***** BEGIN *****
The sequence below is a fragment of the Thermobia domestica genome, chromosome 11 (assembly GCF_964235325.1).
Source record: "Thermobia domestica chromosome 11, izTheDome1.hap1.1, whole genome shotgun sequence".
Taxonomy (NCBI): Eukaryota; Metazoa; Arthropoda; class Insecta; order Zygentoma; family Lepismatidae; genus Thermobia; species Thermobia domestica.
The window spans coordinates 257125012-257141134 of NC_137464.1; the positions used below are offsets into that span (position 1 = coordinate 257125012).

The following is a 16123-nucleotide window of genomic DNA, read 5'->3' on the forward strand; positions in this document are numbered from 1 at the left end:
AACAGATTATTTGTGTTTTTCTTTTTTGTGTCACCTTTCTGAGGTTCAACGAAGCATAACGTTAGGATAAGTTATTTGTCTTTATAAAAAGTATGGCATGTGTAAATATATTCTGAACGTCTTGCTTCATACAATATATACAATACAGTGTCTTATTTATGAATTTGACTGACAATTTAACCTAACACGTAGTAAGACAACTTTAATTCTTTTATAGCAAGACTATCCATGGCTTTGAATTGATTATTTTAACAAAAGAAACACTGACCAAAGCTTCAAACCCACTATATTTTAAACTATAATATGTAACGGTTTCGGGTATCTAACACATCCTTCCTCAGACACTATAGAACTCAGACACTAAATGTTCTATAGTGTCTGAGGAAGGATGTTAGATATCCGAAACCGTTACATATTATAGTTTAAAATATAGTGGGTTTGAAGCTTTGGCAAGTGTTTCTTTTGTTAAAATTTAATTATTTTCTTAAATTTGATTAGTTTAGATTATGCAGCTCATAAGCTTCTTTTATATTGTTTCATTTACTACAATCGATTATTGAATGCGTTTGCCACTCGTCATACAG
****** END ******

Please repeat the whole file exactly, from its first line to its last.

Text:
The sequence below is a fragment of the Thermobia domestica genome, chromosome 11 (assembly GCF_964235325.1).
Source record: "Thermobia domestica chromosome 11, izTheDome1.hap1.1, whole genome shotgun sequence".
Taxonomy (NCBI): Eukaryota; Metazoa; Arthropoda; class Insecta; order Zygentoma; family Lepismatidae; genus Thermobia; species Thermobia domestica.
The window spans coordinates 257125012-257141134 of NC_137464.1; the positions used below are offsets into that span (position 1 = coordinate 257125012).

The following is a 16123-nucleotide window of genomic DNA, read 5'->3' on the forward strand; positions in this document are numbered from 1 at the left end:
AACAGATTATTTGTGTTTTTCTTTTTTGTGTCACCTTTCTGAGGTTCAACGAAGCATAACGTTAGGATAAGTTATTTGTCTTTATAAAAAGTATGGCATGTGTAAATATATTCTGAACGTCTTGCTTCATACAATATATACAATACAGTGTCTTATTTATGAATTTGACTGACAATTTAACCTAACACGTAGTAAGACAACTTTAATTCTTTTATAGCAAGACTATCCATGGCTTTGAATTGATTATTTTAACAAAAGAAACACTGACCAAAGCTTCAAACCCACTATATTTTAAACTATAATATGTAACGGTTTCGGGTATCTAACACATCCTTCCTCAGACACTATAGAACTCAGACACTAAATGTTCTATAGTGTCTGAGGAAGGATGTTAGATATCCGAAACCGTTACATATTATAGTTTAAAATATAGTGGGTTTGAAGCTTTGGCAAGTGTTTCTTTTGTTAAAATTTAATTATTTTCTTAAATTTGATTAGTTTAGATTATGCAGCTCATAAGCTTCTTTTATATTGTTTCATTTACTACAATCGATTATTGAATGCGTTTGCCACTCGTCATACAG